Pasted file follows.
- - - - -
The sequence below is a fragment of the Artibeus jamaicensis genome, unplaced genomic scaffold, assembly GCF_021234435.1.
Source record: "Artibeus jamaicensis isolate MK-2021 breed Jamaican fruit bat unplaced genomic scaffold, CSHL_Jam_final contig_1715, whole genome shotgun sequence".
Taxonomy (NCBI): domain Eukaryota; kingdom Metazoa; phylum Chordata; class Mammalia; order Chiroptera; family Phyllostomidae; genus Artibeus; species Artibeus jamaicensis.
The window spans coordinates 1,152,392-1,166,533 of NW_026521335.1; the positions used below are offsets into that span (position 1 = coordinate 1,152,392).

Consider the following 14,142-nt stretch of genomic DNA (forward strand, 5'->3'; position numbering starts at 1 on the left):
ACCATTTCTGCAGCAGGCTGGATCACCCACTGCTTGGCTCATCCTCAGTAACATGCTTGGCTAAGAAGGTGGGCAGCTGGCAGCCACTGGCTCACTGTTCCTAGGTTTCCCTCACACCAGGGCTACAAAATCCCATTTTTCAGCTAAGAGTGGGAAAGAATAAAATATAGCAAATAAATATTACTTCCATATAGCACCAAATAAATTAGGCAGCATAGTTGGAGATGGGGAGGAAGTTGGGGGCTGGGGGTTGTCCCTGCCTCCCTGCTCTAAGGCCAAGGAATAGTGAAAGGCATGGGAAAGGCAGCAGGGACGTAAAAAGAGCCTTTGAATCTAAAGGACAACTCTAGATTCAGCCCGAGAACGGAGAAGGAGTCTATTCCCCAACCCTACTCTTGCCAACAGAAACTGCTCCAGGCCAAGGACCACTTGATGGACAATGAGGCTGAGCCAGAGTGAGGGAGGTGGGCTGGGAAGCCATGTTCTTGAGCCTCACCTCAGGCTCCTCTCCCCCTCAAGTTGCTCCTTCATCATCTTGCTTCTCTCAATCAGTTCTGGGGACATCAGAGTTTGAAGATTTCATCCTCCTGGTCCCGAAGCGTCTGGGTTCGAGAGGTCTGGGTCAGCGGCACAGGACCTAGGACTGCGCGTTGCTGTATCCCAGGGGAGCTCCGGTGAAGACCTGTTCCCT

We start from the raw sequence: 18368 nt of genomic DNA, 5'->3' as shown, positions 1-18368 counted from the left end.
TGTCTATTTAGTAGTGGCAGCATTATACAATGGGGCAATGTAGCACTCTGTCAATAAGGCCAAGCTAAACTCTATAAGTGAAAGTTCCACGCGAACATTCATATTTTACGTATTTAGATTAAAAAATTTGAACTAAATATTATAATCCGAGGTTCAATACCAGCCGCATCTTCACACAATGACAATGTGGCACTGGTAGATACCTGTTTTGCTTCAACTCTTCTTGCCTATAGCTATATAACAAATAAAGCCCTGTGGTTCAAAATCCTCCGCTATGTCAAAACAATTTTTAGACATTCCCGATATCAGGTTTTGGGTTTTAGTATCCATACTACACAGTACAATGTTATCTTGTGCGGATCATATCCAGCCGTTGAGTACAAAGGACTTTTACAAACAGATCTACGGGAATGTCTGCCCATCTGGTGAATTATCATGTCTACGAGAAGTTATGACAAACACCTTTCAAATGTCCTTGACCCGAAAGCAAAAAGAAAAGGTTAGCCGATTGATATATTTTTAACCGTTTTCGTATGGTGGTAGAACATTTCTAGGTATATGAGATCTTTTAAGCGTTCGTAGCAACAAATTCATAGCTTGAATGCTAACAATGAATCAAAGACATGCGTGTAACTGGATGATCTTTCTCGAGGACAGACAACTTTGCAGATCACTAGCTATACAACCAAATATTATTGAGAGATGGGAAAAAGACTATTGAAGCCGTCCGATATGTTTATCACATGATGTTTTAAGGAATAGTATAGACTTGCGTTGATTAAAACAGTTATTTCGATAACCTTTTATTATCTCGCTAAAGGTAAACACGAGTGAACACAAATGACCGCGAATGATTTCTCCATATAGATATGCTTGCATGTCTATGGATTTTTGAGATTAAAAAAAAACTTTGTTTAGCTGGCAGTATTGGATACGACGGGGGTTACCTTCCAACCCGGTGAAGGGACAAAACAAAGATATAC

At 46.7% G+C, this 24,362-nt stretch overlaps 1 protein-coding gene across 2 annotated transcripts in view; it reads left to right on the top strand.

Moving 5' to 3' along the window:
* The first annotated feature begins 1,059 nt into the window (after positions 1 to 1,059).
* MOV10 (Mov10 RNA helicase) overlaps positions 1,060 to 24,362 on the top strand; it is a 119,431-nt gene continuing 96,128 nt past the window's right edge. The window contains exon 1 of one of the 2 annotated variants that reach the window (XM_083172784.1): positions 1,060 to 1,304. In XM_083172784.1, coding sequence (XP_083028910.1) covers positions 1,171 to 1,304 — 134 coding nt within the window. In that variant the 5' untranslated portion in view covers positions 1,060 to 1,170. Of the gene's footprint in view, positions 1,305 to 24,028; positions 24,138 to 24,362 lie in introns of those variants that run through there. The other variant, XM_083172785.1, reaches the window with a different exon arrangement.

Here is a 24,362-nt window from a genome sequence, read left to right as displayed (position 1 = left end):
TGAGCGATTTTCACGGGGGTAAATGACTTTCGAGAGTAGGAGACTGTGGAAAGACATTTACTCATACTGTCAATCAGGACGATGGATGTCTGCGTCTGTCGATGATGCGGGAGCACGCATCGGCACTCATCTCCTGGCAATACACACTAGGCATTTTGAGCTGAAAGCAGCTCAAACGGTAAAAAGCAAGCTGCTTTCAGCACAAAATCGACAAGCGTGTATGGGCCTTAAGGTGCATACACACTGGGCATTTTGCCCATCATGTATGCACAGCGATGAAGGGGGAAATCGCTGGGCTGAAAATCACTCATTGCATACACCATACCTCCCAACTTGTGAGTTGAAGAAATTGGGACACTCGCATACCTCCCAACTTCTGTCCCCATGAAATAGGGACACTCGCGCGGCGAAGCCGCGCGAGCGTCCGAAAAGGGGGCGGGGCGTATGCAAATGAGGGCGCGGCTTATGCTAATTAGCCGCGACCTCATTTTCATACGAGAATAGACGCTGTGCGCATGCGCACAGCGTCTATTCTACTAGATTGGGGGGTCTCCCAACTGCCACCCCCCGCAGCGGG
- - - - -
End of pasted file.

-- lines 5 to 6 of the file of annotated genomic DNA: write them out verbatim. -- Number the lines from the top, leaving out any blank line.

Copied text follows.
Consider the following 14,142-nt stretch of genomic DNA (forward strand, 5'->3'; position numbering starts at 1 on the left):
ACCATTTCTGCAGCAGGCTGGATCACCCACTGCTTGGCTCATCCTCAGTAACATGCTTGGCTAAGAAGGTGGGCAGCTGGCAGCCACTGGCTCACTGTTCCTAGGTTTCCCTCACACCAGGGCTACAAAATCCCATTTTTCAGCTAAGAGTGGGAAAGAATAAAATATAGCAAATAAATATTACTTCCATATAGCACCAAATAAATTAGGCAGCATAGTTGGAGATGGGGAGGAAGTTGGGGGCTGGGGGTTGTCCCTGCCTCCCTGCTCTAAGGCCAAGGAATAGTGAAAGGCATGGGAAAGGCAGCAGGGACGTAAAAAGAGCCTTTGAATCTAAAGGACAACTCTAGATTCAGCCCGAGAACGGAGAAGGAGTCTATTCCCCAACCCTACTCTTGCCAACAGAAACTGCTCCAGGCCAAGGACCACTTGATGGACAATGAGGCTGAGCCAGAGTGAGGGAGGTGGGCTGGGAAGCCATGTTCTTGAGCCTCACCTCAGGCTCCTCTCCCCCTCAAGTTGCTCCTTCATCATCTTGCTTCTCTCAATCAGTTCTGGGGACATCAGAGTTTGAAGATTTCATCCTCCTGGTCCCGAAGCGTCTGGGTTCGAGAGGTCTGGGTCAGCGGCACAGGACCTAGGACTGCGCGTTGCTGTATCCCAGGGGAGCTCCGGTGAAGACCTGTTCCCT